The Q&A Archives: Phalaenopsis Flower Stalks

Question: My Phalaenopsis orchid finished blooming about a month ago and I've had conflicting advice on whether or not to cut the bloom stalk. Some say just to cut off the obviously dead part, that the living portion may bloom again; others say cut the stalk down to the crown of the plant. Which is correct?
Also, I've read advice to repot rarely. I've also heard that the bark pieces begin to absorb too much water after about a year-and-a-half, and that, even if you leave the orchid in the same pot, this mixture should be changed. Help, please!

Answer: Phalaenopsis, or Moth Orchid, develops long flower sprays. If you cut a faded spray back to a node, a secondary spray may form. If you cut the stem down to the crown of the plant, no new flowers will form on that stem. I just leave part of an old stem on my plants so another set of flowers can develop from a dormant bud.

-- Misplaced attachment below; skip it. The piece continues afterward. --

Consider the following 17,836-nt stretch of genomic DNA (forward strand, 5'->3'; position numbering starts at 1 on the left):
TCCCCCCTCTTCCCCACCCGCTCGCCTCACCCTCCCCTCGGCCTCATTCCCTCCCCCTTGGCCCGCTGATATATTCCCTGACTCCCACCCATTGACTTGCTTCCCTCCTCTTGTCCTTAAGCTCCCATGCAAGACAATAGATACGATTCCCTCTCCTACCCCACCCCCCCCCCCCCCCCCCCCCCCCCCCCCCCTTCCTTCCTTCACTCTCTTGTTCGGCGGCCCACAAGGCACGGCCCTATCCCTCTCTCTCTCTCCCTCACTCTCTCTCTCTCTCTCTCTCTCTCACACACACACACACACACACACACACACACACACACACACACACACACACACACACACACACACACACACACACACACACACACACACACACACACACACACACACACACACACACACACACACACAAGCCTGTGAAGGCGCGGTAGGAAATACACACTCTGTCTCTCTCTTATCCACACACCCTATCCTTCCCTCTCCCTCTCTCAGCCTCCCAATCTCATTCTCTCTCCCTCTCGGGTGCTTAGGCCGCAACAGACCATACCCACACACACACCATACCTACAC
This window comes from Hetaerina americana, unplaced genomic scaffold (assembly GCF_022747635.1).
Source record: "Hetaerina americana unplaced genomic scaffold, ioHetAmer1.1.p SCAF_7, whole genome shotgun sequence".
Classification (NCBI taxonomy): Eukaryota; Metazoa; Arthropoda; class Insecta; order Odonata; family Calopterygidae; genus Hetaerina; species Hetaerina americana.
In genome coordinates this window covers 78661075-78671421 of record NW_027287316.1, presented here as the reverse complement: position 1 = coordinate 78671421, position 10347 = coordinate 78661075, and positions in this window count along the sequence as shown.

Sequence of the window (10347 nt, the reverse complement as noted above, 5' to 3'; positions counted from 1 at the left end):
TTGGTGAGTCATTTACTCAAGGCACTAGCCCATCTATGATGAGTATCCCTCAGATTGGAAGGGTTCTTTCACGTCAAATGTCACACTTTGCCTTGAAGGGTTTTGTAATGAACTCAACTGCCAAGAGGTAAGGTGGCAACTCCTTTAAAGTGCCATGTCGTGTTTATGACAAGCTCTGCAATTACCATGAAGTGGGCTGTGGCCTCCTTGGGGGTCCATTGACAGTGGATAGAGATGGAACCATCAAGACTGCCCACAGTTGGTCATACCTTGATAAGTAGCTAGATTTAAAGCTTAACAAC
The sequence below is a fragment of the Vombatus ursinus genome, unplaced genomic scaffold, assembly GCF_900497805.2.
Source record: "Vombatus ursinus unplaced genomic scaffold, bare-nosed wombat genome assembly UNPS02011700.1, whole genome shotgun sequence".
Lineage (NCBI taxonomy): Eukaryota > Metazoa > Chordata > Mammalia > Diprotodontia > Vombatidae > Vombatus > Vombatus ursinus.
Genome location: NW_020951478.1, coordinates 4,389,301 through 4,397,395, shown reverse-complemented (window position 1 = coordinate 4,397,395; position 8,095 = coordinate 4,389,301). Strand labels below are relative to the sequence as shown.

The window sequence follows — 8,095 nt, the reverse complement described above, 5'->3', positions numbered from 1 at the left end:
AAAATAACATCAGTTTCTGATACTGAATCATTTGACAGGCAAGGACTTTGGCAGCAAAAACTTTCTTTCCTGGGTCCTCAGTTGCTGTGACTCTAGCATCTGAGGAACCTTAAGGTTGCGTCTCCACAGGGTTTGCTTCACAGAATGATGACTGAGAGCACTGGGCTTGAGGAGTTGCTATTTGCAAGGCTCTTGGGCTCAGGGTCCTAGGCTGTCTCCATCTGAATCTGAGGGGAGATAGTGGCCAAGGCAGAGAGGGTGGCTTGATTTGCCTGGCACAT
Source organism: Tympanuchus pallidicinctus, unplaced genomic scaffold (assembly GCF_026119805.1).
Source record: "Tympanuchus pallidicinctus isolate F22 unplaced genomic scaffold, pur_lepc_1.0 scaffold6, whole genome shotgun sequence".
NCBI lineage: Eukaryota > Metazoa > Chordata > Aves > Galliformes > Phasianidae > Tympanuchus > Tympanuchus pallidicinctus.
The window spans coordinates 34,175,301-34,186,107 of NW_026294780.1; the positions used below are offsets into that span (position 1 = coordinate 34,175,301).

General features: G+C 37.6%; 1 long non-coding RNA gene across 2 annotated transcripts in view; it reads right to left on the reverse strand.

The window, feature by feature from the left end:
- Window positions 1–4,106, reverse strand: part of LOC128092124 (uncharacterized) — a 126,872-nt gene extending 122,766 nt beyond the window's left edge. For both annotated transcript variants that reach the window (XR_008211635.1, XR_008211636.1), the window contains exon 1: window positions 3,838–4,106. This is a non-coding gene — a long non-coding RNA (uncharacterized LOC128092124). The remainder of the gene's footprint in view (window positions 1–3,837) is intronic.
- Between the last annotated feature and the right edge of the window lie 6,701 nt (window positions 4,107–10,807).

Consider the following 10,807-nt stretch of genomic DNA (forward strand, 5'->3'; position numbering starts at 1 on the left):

Phalaenopsis should be repotted only when growth slows and the plant is obviously potbound. Since orchids prefer moist soil, saturated bark shouldn't affect them. I would repot, using fresh potting mix, only when the plant has definitely outgrown its container.

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